Wine Faults - Smoke Taint

Posted by Brian Browning on

This has been a huge topic recently, and as harvest in the Northern Hemisphere approaches, it's on everyone's minds. Wine faults are known as the  presence of a chemical compound, or combination of compounds, that detracts from a wines’ quality. This expansive definition can be narrowed to the most common types of faults found in finished wines such as Brettanomyces (Brett), Trichloroanisole (TCA or cork taint), Reduction, oxidation, volatile acidity, and the more contemporary hot issue of smoke taint. Each of these flaws bring unique changes to the aromas and flavors of the finished wine as well as the structural components. Diligent practices with a strong focus on sanitation can be effective in avoiding these common faults. By relying on both sensory evaluation and chemical analysis, a winemaker can identify these faults if and when they occur and work to correct them by early detection.
 
Let's examine smoke taint as it has been a growing concern in recent vintages around the world.
Grape exposure to smoke can result in undesirable aromas such as ash, burnt wood, and medicinal aromas. The risk of smoke exposure causing a perceptible taint in wine is a function of the stage of growth, the variety, and the concentration and duration of exposure to smoke.  Winemakers have little to no control over wildfires that cause smoke that in turn affect vineyards, but may be able to combat them with a few techniques. Limiting skin breaking by hand-harvesting, whole bunch pressing, and separating press factions can reduce the effects of smoke taint in a finished wine. One may also experiment with fining agents that are non-selective, such as carbon, to reduce the effects. The use of oak chips and tannin adjustments may also be used in conjunction with the previous techniques for the best approach. These of course are all reactive, outside of planting the vineyard in an area not prone to wildfires, harvesting (if possible) before the fires break out, and high elevation plantings are the only real ways to avoid smoke taint completely.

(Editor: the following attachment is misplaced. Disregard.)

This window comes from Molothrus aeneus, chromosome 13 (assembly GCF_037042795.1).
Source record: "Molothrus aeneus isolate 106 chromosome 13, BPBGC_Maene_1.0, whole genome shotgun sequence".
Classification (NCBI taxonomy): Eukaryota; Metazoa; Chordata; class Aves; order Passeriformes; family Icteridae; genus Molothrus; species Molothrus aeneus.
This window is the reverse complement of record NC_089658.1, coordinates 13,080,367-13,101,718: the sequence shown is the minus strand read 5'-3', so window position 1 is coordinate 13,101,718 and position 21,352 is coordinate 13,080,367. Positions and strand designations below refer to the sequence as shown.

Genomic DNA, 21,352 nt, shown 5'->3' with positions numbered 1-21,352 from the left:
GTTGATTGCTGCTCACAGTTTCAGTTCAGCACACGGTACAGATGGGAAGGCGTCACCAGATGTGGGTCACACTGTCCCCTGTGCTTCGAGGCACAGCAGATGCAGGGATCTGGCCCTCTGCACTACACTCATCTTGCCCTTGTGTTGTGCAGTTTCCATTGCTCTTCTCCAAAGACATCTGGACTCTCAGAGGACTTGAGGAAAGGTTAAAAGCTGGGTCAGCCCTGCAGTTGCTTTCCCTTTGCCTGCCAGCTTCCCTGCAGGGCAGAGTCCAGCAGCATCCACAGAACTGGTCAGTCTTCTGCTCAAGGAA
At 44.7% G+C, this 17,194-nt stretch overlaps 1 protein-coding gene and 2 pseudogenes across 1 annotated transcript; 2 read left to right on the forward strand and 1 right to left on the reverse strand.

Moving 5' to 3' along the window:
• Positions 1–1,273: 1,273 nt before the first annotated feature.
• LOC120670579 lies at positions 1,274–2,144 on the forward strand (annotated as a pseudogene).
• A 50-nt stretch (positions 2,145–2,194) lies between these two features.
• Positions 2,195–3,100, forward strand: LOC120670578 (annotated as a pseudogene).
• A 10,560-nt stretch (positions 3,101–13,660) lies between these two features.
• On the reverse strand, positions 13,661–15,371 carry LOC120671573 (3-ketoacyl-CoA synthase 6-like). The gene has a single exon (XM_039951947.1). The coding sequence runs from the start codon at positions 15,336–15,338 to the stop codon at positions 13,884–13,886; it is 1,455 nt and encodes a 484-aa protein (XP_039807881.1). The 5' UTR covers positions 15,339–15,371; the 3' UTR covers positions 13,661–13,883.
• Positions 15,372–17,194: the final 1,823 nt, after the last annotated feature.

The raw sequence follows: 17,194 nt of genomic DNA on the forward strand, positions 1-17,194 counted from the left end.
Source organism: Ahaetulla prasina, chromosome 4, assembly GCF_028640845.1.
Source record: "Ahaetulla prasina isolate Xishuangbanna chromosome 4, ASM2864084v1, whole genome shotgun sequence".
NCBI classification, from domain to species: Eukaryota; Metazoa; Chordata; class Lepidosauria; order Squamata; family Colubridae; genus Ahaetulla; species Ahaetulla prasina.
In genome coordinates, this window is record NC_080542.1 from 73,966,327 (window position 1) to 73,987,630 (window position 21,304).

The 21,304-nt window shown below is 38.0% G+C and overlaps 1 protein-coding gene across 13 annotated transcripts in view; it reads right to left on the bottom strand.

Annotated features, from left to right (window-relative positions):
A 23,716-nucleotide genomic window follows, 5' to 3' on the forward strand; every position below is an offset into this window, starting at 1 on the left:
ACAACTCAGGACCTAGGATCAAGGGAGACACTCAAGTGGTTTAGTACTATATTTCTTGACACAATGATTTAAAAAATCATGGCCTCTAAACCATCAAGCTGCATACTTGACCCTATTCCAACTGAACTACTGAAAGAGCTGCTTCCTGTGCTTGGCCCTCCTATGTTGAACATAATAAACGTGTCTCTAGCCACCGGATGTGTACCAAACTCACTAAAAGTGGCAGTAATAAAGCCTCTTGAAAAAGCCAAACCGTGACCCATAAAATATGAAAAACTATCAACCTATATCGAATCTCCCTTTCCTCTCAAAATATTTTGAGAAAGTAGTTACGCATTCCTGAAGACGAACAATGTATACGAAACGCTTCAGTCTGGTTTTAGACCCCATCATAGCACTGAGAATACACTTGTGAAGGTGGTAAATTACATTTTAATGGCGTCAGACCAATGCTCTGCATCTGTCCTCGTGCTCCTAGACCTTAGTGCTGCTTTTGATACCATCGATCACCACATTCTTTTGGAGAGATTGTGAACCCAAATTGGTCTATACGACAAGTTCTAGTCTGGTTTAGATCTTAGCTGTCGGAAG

Smoke taint and its effect on wine quality is currently the buzz topic among scientists, media, winemakers, and researchers as wildfires have become a vintage concern from California to Australia. The Australian Wine Research Institute (AWRI) has completed many studies on how to avoid and detect smoke taint by identifying these risk factors and reactions to prevent and repair from future smoke taint. 

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